This series was the topic of KQED's live call-in show "Forum with Michael Krasny" on March 30. Listen to the broadcast here
At first, Karla Orozco blamed herself for the filthy living conditions in her family's east Santa Rosa apartment — mold growing on the walls and ceilings, as well as repeated rat and cockroach infestations that she and her family endured for years, despite her meticulous cleaning habits.
The conditions worsened in 2014 when she said the apartment's heater broke. Sewage kept backing up and spilling onto the bathroom floor. Rats had chewed holes in the walls behind the refrigerator and stove, infiltrating the apartment where she lived with her husband and their three children.
'It was a very difficult time,' Orozco, 35, said, choking back tears.
'We were stressed out a lot, and I was sick. My kids were sick,' Orozco recalled, describing the five-year period she said was marked by constant fights with her landlords about the living conditions and requests for repairs.
Orozco's experience is a familiar one for many of Sonoma County's poorest residents. The exact number is difficult to quantify, but hundreds of people in Sonoma County, perhaps even thousands by some estimates, live in housing so run down that it puts at risk the tenants' health and safety, a yearlong Press Democrat investigation has found.
Squalid conditions have been reported in hundreds of housing units across the county, mostly in apartment complexes, public records show. Complaints by tenants to city and county code enforcement agencies, analyzed and tracked over the past six months by The Press Democrat, detail chronic problems with mold, infestations by rodents and other vermin, inadequate heating and broken plumbing — conditions that qualify as 'substandard' under state laws meant to prevent people from living in slum housing.
Inspectors say it is impossible to keep up with complaints against offending landlords.
'We have north of 2,000 open cases, and five code enforcement officers, so you do the math,' said Mark Setterland, Santa Rosa's chief building official, who oversaw the code enforcement division until November. In addition to substandard housing complaints, the division oversees enforcement of illegal marijuana growing, unpermitted construction, weed abatement and other activity. 'It's a huge backlog, and we never catch up. There are a lot of very savvy landlords out there who definitely know how to game the system, but because we are grossly understaffed, we just don't have the resources to really bring the full might of the system on some of these people.'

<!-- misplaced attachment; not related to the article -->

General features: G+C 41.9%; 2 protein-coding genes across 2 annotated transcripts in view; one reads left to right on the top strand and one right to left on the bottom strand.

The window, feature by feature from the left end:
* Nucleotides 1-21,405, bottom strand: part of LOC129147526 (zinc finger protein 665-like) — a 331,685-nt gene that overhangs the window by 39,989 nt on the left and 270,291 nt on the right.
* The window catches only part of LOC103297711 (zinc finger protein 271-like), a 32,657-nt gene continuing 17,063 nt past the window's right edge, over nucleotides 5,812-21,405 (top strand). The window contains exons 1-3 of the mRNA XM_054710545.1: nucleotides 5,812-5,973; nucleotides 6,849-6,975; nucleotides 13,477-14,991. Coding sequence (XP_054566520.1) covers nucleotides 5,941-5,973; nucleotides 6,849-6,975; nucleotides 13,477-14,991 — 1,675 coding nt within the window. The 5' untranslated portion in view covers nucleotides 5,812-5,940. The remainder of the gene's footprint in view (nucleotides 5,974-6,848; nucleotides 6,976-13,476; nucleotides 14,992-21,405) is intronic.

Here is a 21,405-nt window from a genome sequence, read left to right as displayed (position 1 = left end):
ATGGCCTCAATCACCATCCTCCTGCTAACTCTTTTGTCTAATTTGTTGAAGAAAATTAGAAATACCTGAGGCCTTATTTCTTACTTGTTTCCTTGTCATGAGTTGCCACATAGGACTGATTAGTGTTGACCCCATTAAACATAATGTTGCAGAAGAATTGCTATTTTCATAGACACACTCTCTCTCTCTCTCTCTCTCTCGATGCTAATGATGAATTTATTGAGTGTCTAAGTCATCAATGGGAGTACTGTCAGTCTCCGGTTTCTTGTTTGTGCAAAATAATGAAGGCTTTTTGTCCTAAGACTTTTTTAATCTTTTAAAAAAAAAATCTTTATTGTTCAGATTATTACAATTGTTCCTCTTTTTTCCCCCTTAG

As complaints stream into county and city departments every week, the number of unresolved cases has ballooned over the past five years. More than 250 cases remain unresolved throughout the county. The majority — 170 cases — have been opened in the past 10 years. About a quarter were opened last year. A few have lingered over three decades.
Unresolved substandard housing cases in Sonoma County (Click on red dots for more information)
Often, the county and local cities have been unable — or simply unwilling in some cases — to carry out enforcement, The Press Democrat investigation found. The result, largely a reflection of elected officials' political priorities, has left residents, mostly poor people, stuck in squalid conditions that can make them sick or contribute to an existing illness, according to doctors, health experts and attorneys representing tenants.
'There are some landlords out there who are adept at doing the bare minimum to get us off their backs,' said Setterland. 'But with the caseload as high as we have, when something comes off our radar, it stays off the radar for a while, then we might get another complaint and we have to say 'Come on, you haven't done anything for three years.' '
The problems are likely worse than inspection records and tenant complaints show, according to local tenants' rights attorneys. Many residents are hesitant or afraid to speak up, with some fearful of losing their housing altogether in the county's increasingly tight rental market. Instead, residents stay silent and endure steadily worsening conditions, according to the attorneys, who've seen their own caseloads spike in the past five years.